Oh dear, even if it's written really well I wouldn't want to read it. My life has had enough sadness in it. The name Quenton is curious, but not a death sentence; it's the depressing storyline that kills it for me.

Maya said...

Christine: I agree that the subject matter is not one I'm interested in. Interestingly enough, I believe Jodi Picoult has a book planned on the subject.

I've been a huge Picoult fan for the last ten years. Her books are always planned two years out.

My memory is that one of the next two books begins with a Columbine-type incident in a local high school.

The other is about a man on death row who found God and who is petitioning for the right to donate his heart instead of waiting for his execution.

If anyone hasn't read Jodi's books before, try "Keeping Faith." It's the story of a Jewish woman going through a painful divorce after finding her husband with another woman. In the middle of the mess, her 7-year-old daughter begins to talk to someone she calls her "Guard." The mother is struggling to decide whether this is just another imaginary friend, when the child--Faith--begins to perform miraculous healings and quoting passages from the Christian Bible, to which she has never been exposed.

Picoult is a superb writer.

Anonymous said...

From my How NOT to Get Published panel talk:

Be sure to proudly inform the agent and/or editor, "My writers' group/my mother loved this book!"

It'll make 'em feel all warm and fuzzy (as they're reaching for the return envelope or the shredder).

Just write well and let your words sell it.

PerpetualBeginner said...

I don't know why it would have to be a joke.

I used to put my summer job at my father's laboratory on my resume, thinking it was great experience to show - until I realized that people viewed it as useless. The people I was giving my resume to thought Dad hired me to give me money without having to work. I, on the other hand, knew I was working hard 80+ hours a week, and getting paid almost nothing.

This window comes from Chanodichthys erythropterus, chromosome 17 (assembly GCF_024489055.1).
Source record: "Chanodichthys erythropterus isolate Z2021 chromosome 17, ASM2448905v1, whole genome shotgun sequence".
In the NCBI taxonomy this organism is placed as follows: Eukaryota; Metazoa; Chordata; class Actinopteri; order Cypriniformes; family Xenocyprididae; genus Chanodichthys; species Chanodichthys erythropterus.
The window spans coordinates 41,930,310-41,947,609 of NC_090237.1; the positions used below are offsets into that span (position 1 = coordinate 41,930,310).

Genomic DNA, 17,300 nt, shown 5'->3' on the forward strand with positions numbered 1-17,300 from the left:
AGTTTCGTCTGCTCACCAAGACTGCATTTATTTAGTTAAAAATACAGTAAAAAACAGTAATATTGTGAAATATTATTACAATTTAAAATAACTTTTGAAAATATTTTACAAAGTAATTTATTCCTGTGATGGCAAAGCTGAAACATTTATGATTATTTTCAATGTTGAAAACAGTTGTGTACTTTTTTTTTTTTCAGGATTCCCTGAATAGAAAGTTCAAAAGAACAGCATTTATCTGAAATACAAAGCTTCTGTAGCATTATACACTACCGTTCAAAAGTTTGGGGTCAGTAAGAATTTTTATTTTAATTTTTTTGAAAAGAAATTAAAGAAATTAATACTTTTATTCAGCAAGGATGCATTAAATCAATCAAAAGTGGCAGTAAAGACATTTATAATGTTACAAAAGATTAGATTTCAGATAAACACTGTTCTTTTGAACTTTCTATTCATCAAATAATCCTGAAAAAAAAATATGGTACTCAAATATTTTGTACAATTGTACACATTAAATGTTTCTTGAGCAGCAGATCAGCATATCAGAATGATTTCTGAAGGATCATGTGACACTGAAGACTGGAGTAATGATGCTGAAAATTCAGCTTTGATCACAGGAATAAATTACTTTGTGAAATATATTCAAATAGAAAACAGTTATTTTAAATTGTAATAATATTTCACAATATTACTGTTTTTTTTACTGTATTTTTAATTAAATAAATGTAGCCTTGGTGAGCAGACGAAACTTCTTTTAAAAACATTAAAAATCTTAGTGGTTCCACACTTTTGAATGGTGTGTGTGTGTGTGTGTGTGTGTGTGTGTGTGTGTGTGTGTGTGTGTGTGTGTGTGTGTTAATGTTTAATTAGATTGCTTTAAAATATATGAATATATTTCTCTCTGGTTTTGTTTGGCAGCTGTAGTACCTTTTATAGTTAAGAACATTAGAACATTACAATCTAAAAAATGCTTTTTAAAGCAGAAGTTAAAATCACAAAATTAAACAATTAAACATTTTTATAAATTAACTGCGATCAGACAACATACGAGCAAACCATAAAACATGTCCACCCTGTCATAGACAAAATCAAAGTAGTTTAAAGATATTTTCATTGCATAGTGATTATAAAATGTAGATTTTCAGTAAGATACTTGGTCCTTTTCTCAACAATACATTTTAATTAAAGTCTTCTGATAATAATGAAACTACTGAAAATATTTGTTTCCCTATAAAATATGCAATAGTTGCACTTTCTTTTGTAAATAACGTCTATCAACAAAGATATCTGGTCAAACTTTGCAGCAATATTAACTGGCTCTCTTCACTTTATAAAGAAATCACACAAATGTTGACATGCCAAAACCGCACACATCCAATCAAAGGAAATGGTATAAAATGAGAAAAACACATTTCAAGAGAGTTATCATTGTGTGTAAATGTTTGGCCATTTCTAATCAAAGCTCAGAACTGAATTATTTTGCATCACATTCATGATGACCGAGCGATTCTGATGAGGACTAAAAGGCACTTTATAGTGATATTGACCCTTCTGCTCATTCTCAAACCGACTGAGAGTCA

If his mother is like my Dad, he may be serious and simply oblivious that most people's parents aren't like that.

shelby said...

In addition to Alice Sebold, I think Lionel Shriver did it well in We Need to Talk About Kevin (in which the mother of a teenager who orchestrates a school massacre looks back over her son's life trying to figure out where she went wrong). Kevin was rejected 30 times before publication. And I don't know if it makes a difference, but both Sebold and Shriver have MFAs (one from UC Irvine, the other Columbia).

But again, I think audience is very limited and this would have to be extremely well-done. If it were really well-presented, I might read it, as I'm very interested in the type of stories that tell us what happened next after a big tragedy. However, the paranormal part would turn me off completely.

Also, is Quenton the name of the woman? I wouldn't name a woman that.